The prime lending rate at most major banks jumped from 20 to 20 1/2 percent today, its second half-point rise this week.
But in the so-called open market -- where banks, businesses and governments raise money directly -- interest rates fell on the news of a small increase in the government's consumer price index and a decline in the federal funds rate, the interest rate that rises and falls in response to the Federal Reserve system's day-to-day monetary policy efforts.
The prime lending rate -- against which most business loan rates are based -- rose today in response to rising costs banks have faced during the last few weeks. If today's decline in open market interest rates continues, then the prime lending rate should decline at some point within the next several weeks.
Interest rates have been rising in large part because the Federal Reserve Board, the nation's central bank, has been tightening its monetary policies in an attempt to hold down the rate of growth of money and credit. Today's reports from the Federal Reserve, however, indicate that the central bank will not find it necessary to tighten further, at least in the immediate future.
The Federal Reserve reported that that money supply (cash and checking account, essentially) declined $2.2 billion last week. During the previous week the money supply grew $3.6 billion. For the last three months, however, the money supply has been growing at a 12.9 percent annual rate, higher than the 10 1/2 percent target rate set by the central bank.
Most economists, including those who set Federal Reserve policy, believe that if the money supply grows too fast it makes inflation worse.
When the Fed tightens monetary policy in an attmept to restrict money growth, it sells government securities on the open market. When banks or dealers pay the central bank, the banks have less funds to make loans.
The Fed also reported today that business loans on the books of the nation's biggest banks declined $569 million last week, compared with a $2.2 billion increase the week before.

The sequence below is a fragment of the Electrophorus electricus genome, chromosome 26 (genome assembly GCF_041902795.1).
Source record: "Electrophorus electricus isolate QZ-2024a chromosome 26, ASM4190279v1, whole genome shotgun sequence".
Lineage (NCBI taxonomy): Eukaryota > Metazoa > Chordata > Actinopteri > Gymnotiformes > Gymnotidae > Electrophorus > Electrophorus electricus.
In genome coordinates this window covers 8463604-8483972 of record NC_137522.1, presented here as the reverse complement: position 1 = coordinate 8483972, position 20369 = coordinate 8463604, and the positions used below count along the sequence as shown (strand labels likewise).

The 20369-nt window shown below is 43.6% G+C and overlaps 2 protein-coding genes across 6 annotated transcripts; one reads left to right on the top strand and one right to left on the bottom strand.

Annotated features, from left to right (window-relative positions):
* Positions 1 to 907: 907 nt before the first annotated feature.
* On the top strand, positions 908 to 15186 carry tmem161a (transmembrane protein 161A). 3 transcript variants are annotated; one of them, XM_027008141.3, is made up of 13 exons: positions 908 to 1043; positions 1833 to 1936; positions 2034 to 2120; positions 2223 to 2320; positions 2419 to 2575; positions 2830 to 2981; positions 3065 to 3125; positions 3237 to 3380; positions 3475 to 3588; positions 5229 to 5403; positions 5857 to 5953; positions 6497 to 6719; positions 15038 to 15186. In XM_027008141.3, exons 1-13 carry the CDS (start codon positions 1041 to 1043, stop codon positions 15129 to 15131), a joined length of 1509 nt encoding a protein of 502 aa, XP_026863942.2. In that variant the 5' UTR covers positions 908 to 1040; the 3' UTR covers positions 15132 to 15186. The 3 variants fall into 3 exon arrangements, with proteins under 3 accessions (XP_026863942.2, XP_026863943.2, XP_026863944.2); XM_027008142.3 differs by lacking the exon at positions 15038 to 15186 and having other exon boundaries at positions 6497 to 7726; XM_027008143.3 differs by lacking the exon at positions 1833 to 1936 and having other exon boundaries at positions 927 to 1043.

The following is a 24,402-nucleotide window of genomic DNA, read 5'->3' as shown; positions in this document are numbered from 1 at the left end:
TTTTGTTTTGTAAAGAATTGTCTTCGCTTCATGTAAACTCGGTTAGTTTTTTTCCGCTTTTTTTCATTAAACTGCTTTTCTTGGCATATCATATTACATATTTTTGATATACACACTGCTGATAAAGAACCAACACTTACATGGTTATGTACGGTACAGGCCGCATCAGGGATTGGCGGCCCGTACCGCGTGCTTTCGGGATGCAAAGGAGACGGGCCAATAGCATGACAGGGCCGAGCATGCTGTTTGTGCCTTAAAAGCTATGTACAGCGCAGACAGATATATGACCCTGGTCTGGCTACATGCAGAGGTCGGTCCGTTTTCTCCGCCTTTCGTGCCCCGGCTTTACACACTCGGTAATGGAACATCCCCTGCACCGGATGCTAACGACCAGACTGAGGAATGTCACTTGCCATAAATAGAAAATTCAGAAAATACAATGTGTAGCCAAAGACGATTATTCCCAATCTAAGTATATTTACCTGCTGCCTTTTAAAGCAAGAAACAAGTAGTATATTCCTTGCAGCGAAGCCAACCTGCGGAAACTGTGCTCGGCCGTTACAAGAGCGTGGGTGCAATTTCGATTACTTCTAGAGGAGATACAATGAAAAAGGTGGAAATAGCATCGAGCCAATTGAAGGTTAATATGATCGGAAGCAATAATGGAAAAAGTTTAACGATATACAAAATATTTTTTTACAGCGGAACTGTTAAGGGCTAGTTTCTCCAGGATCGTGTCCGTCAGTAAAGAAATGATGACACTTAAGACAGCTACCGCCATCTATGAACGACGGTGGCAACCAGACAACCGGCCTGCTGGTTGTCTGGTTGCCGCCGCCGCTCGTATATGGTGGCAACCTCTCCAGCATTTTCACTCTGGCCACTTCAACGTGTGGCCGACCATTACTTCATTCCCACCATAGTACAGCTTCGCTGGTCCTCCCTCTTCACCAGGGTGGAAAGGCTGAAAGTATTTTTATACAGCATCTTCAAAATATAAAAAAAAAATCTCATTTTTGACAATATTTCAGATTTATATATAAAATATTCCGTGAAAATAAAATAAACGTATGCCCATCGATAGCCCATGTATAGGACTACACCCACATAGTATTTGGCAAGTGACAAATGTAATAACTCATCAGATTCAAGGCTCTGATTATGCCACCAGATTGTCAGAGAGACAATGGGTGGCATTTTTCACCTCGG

The high interest rates spawned by the Fed's policies undoubtedly helped dampen business loan demand. Chase Manhattan, the nation's third-biggest, was the first bank to announce an increase in its prime lending rate, but other banks quickly followed Chase's move. Since the middle of April the prime lending rate has climbed from 17 percent.
Although the prime lending rate is the key charge for most bank loans to businesses for periods of three months to a year, many big corporations can get short-term loans at lower costs, and smaller or less creditworthy companies often pay a premium over the prime rate.
William Sullivan, of the Bank of New York, said that nearly all interest rates declined substantially today, including rates on large certificates of deposit, one of the key sources of funds for big banks. He said the rate on three-month certificates fell to 18.80 percent today from about 19.25 percent Thursday. Six-month rates fell nearly a full percentage point to 17.65 percent.
The federal funds rate -- which banks pay each other to borrow excess reserves and the key rate for Federal Reserve policy watchers -- declined today. The rate averaged about 20 1/4 percent Thursday and about 19 1/4 percent today. The federal funds rate had been about 15 1/2 percent in April when the central bank tightened its monetary policy to choke off what it perceived as an explosion in money growth.
In the bond markets, where prices move in the opposite direction from interest rates, prices rose. Most long-term bonds rose in value about $10 for every $1,000 in face value, Sullivan said.